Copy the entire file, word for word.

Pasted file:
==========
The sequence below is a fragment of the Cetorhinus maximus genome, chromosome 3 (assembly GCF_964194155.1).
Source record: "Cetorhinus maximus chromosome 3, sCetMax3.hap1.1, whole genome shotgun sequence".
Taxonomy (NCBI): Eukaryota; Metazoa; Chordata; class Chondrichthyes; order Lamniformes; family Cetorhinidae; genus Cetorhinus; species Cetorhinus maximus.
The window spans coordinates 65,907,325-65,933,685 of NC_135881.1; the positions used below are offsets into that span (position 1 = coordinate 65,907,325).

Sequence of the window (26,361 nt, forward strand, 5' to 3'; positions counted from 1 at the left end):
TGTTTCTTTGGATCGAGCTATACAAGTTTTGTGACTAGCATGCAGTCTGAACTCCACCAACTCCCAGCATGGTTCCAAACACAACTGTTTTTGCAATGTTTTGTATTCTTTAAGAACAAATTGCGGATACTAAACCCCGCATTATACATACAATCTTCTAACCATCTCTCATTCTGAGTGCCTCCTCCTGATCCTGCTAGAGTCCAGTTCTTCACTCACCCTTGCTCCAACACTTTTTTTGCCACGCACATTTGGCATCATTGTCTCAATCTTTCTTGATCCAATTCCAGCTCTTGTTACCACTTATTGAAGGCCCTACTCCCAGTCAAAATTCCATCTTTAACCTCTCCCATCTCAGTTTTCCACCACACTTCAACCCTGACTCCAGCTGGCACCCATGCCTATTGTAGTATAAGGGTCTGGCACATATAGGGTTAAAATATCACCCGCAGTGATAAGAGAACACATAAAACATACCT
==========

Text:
The sequence below is a fragment of the Cetorhinus maximus genome, chromosome 3 (assembly GCF_964194155.1).
Source record: "Cetorhinus maximus chromosome 3, sCetMax3.hap1.1, whole genome shotgun sequence".
Taxonomy (NCBI): Eukaryota; Metazoa; Chordata; class Chondrichthyes; order Lamniformes; family Cetorhinidae; genus Cetorhinus; species Cetorhinus maximus.
The window spans coordinates 65,907,325-65,933,685 of NC_135881.1; the positions used below are offsets into that span (position 1 = coordinate 65,907,325).

Sequence of the window (26,361 nt, forward strand, 5' to 3'; positions counted from 1 at the left end):
TGTTTCTTTGGATCGAGCTATACAAGTTTTGTGACTAGCATGCAGTCTGAACTCCACCAACTCCCAGCATGGTTCCAAACACAACTGTTTTTGCAATGTTTTGTATTCTTTAAGAACAAATTGCGGATACTAAACCCCGCATTATACATACAATCTTCTAACCATCTCTCATTCTGAGTGCCTCCTCCTGATCCTGCTAGAGTCCAGTTCTTCACTCACCCTTGCTCCAACACTTTTTTTGCCACGCACATTTGGCATCATTGTCTCAATCTTTCTTGATCCAATTCCAGCTCTTGTTACCACTTATTGAAGGCCCTACTCCCAGTCAAAATTCCATCTTTAACCTCTCCCATCTCAGTTTTCCACCACACTTCAACCCTGACTCCAGCTGGCACCCATGCCTATTGTAGTATAAGGGTCTGGCACATATAGGGTTAAAATATCACCCGCAGTGATAAGAGAACACATAAAACATACCT